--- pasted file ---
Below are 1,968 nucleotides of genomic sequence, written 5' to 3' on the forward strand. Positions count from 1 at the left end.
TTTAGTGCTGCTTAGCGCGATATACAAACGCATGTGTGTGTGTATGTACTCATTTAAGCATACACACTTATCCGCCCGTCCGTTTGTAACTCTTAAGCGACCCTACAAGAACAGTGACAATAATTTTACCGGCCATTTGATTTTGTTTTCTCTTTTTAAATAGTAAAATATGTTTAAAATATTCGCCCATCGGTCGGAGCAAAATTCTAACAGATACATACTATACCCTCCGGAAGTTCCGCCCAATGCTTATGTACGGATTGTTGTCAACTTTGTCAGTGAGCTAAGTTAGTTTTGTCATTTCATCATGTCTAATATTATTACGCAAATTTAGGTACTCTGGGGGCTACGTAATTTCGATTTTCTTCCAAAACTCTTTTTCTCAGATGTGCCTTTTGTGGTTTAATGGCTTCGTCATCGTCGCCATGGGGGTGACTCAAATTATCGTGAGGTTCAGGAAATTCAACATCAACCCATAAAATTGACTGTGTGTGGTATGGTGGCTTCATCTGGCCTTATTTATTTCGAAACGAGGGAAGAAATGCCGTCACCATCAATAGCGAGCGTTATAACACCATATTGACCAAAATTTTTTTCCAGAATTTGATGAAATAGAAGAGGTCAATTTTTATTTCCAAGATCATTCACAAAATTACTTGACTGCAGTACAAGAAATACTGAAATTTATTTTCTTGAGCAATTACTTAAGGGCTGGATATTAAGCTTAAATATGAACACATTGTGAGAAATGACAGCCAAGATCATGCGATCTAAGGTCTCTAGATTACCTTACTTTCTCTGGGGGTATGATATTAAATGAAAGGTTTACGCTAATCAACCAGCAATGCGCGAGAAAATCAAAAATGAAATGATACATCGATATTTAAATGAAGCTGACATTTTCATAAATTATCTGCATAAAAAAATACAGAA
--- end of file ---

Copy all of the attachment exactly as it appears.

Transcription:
Below are 1,968 nucleotides of genomic sequence, written 5' to 3' on the forward strand. Positions count from 1 at the left end.
TTTAGTGCTGCTTAGCGCGATATACAAACGCATGTGTGTGTGTATGTACTCATTTAAGCATACACACTTATCCGCCCGTCCGTTTGTAACTCTTAAGCGACCCTACAAGAACAGTGACAATAATTTTACCGGCCATTTGATTTTGTTTTCTCTTTTTAAATAGTAAAATATGTTTAAAATATTCGCCCATCGGTCGGAGCAAAATTCTAACAGATACATACTATACCCTCCGGAAGTTCCGCCCAATGCTTATGTACGGATTGTTGTCAACTTTGTCAGTGAGCTAAGTTAGTTTTGTCATTTCATCATGTCTAATATTATTACGCAAATTTAGGTACTCTGGGGGCTACGTAATTTCGATTTTCTTCCAAAACTCTTTTTCTCAGATGTGCCTTTTGTGGTTTAATGGCTTCGTCATCGTCGCCATGGGGGTGACTCAAATTATCGTGAGGTTCAGGAAATTCAACATCAACCCATAAAATTGACTGTGTGTGGTATGGTGGCTTCATCTGGCCTTATTTATTTCGAAACGAGGGAAGAAATGCCGTCACCATCAATAGCGAGCGTTATAACACCATATTGACCAAAATTTTTTTCCAGAATTTGATGAAATAGAAGAGGTCAATTTTTATTTCCAAGATCATTCACAAAATTACTTGACTGCAGTACAAGAAATACTGAAATTTATTTTCTTGAGCAATTACTTAAGGGCTGGATATTAAGCTTAAATATGAACACATTGTGAGAAATGACAGCCAAGATCATGCGATCTAAGGTCTCTAGATTACCTTACTTTCTCTGGGGGTATGATATTAAATGAAAGGTTTACGCTAATCAACCAGCAATGCGCGAGAAAATCAAAAATGAAATGATACATCGATATTTAAATGAAGCTGACATTTTCATAAATTATCTGCATAAAAAAATACAGAA